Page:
Cuban Ambassador Representative to the United Nations in Geneva Pedro Luis Pedroso denounced at a meeting of Heads of Delegations of the World Trade Organization (WTO) the effort of the United States to hinder the commercial relations with the island.
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“Last year, the current administration has significantly increased its commercial and financial encirclement measures against my country. It has imposed additional measures to hinder foreign trade and increased the persecution of our banking-financial relations with the rest of the world,” Pedroso said.
The diplomat recalled that Washington's aggressiveness is part of the application of its economic, commercial and financial blockade, a policy in force for 60 years, strengthened by U.S. President Donald Trump.
This upsurge has also implied a more intense and punitive application of extraterritorial measures, such as the full activation of Title III of the Helms-Burton Act of 1996, the Cuban permanent representative warned.
Regarding Title III, the diplomat pointed out in the WTO that it allows the initiation of claims before U.S. courts against investors from third countries that invest in the greater of the Antilles.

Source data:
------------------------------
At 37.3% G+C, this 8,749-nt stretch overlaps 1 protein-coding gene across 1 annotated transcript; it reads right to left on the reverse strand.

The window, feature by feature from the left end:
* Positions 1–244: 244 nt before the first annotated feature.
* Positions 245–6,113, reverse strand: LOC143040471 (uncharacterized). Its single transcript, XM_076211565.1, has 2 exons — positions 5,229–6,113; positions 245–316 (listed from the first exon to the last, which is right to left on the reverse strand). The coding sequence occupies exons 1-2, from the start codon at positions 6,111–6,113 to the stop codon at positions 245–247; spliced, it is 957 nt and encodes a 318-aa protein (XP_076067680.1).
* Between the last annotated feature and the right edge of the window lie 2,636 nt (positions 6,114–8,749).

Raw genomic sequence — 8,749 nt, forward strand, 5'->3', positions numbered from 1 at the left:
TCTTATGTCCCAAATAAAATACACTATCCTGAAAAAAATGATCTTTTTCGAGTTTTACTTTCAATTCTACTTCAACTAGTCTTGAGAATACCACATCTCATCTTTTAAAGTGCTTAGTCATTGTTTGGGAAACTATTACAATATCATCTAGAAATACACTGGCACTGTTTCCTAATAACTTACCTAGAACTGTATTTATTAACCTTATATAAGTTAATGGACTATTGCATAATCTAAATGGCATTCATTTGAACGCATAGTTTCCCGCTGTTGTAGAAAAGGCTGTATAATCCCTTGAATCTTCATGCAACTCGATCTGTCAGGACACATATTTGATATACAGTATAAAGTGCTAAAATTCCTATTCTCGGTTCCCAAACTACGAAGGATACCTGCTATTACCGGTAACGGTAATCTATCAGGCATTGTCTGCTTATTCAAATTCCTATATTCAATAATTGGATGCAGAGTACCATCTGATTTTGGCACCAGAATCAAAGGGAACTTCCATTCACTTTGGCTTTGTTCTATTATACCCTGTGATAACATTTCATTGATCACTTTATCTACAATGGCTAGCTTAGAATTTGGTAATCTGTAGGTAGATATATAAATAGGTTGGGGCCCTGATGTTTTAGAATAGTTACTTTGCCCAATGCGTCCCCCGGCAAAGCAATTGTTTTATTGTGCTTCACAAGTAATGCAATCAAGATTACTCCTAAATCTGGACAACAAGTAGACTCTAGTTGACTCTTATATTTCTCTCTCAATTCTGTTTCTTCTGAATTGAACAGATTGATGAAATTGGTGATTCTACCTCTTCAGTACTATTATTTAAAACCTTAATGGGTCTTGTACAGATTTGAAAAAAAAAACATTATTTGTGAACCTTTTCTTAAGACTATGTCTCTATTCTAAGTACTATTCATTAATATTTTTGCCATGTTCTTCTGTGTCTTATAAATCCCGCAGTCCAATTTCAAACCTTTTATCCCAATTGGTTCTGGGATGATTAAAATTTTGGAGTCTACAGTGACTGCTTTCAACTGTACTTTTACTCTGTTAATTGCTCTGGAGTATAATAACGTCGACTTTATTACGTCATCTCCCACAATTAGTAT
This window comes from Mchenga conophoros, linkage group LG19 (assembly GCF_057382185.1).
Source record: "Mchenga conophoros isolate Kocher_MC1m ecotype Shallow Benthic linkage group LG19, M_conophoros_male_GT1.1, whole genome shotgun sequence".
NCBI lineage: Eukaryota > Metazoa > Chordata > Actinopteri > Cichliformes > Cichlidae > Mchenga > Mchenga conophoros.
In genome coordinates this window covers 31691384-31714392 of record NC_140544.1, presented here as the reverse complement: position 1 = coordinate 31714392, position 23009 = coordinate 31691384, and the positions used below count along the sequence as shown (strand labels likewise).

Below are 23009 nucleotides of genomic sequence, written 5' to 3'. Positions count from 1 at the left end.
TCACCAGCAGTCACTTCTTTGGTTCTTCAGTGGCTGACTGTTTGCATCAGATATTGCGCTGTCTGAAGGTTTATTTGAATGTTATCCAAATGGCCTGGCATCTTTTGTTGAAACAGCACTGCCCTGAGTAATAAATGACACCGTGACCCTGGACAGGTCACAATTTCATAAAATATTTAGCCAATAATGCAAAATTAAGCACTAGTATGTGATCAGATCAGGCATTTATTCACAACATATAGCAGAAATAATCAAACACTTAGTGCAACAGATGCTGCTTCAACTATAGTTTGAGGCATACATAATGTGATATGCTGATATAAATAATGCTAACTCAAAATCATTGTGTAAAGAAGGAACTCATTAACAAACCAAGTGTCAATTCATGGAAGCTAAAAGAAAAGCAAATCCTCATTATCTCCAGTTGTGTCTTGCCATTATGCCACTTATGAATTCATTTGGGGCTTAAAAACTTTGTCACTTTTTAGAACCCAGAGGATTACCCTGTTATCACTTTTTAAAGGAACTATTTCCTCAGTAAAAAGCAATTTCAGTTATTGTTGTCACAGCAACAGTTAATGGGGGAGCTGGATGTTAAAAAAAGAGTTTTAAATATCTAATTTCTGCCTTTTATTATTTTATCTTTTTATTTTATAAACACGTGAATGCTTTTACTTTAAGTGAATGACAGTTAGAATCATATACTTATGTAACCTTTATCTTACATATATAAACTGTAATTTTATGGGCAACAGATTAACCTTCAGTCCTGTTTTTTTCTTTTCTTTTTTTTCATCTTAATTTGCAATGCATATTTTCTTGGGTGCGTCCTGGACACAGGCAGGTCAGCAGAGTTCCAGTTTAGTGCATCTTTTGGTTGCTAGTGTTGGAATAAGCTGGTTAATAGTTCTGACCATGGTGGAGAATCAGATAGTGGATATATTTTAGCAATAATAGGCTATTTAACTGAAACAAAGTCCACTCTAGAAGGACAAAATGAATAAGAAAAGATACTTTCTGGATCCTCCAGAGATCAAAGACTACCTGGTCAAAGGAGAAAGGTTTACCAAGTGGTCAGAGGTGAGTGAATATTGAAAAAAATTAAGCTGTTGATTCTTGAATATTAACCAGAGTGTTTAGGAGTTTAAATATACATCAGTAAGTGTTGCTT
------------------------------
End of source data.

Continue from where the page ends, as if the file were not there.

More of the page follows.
"This is totally illegal and contravenes the most basic norms of international law and commerce," he said.
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Pedroso expressed at the forum that the Helms Burton Law is an instrument of economic warfare and political coercion that intends to dictate to third countries how they should conduct their economic relations with Cuba, in frank violation of international law.
In his speech, the ambassador drew attention to the prevailing scenario, which has resulted in the economic trade slowdown in almost 90 percent of the world, according to the latest evaluation of the International Monetary Fund.
Although the situation is negative for all countries, it is suffered more by small economies and island developing States, especially affected by climate change and global economic turbulence, Pedroso added.
"Cuba's position in this complex scenario remains attached to the legitimate interests of the developing countries to whose alliances we belong," he said urging to defend multilateralism, bet on transparency and inclusiveness, and make decisions by consensus.